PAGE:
Tax on Perquisites and Privileges 

Perquisites provided by the employer such as a house with zero or concessional rent, vehicle, insurance, medical and club facilities are also part of the total compensation. Each has a different valuation rule. The tax treatment also varies from situation to situation. In case of accommodation, the rules depend on whether it is a company-leased or a company-owned property. If the accommodation has been taken on rent by the employer, the taxable value is 15 per cent salary or the rent paid, whichever is lower.

If it is owned by the employer, the valuation is based on the population of the city (as per the 2001 census). According to the tax rules, the perquisite valuation should be 15 per cent of salary in cities with a population of more than 25 lakh, 10 per cent in cities with 10-25 lakh people and 7.5 per cent of salary in other areas. In case of furnished accommodation, 10 per cent of the actual cost of furniture owned and provided by the employer, or in case of hired furniture, actual charges paid by the employer is added to valuation of accommodation.

If you take any interest free or concessional loan, except for the purpose of specific medical treatment from company, the valuation of such a loan is done on the basis of the interest that the employee otherwise would have paid, which is taken as the rate charged by State Bank of India on a yearly basis for similar loans and computed on the maximum outstanding monthly balance. However, consolidated loans worth less than Rs20, 000 are exempted.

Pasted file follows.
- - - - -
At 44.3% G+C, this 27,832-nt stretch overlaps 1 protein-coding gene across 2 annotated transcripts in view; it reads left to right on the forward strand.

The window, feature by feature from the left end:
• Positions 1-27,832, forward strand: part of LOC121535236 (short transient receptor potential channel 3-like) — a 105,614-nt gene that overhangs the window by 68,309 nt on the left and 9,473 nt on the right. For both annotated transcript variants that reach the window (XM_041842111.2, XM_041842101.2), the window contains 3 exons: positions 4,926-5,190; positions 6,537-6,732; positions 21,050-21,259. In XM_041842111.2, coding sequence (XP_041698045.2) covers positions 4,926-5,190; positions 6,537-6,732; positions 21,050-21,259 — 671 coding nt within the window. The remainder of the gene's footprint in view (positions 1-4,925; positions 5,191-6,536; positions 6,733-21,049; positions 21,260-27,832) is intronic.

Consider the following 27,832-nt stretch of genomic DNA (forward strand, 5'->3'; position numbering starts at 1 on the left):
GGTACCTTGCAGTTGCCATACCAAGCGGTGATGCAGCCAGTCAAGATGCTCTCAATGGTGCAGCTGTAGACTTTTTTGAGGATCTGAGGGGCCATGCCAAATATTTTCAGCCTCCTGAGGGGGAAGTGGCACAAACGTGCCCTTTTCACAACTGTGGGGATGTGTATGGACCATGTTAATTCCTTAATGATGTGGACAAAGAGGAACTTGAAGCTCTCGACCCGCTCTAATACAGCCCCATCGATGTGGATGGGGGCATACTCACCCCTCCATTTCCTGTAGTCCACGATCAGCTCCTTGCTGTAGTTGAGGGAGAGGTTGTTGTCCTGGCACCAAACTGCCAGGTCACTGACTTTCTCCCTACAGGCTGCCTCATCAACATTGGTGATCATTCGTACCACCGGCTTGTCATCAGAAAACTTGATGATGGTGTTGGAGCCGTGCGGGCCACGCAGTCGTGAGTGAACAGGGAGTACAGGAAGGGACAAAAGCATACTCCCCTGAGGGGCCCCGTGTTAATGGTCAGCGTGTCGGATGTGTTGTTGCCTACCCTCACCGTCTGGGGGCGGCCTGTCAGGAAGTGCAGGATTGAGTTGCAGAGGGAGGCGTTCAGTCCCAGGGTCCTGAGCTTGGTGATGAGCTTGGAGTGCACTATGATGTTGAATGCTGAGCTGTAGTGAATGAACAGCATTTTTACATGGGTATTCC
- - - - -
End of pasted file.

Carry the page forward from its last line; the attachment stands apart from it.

Now that you know the rules of tax and CTC on your package, so, before deciding anything, you must have to wait for the ‘offer letter’.

Unless you see the salary break-up and do the math, you cannot be sure about what you’ll get in hand. For example, suppose the company has offered you a good salary increase but has made variable pay a big part of the CTC and taxes. In such a case, the compensation may be less than expected and the deal may not turn out to be as good as it seems.

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Suresh Kumar Narula

SEBI Investment Advisor, Founder & Principal Financial Planner at Prudent Financial Planners
Suresh K Narula is founder and Principal Financial Planner at Prudent Financial Planners. He has earned the professional CERITIFIED FINANCIAL PLANNER and got registered with SEBI as Investment Advisor. He writes on personal and financial planning articles and got published in Dainik Bhaskar, Business Bhaskar and The Financial Planner's Guild, India. He is also a member of Financial Planner's Guild India ( An association of practicing SEBI registered Investment advisers) to create awareness about Financial Planning in general public, promote professional excellence and ensure high quality practice standards. Suresh received his an M.com from Himachal Pardesh University and an MFC from Punjab University, Chandigarh. He can be reached at info@prudentfp.in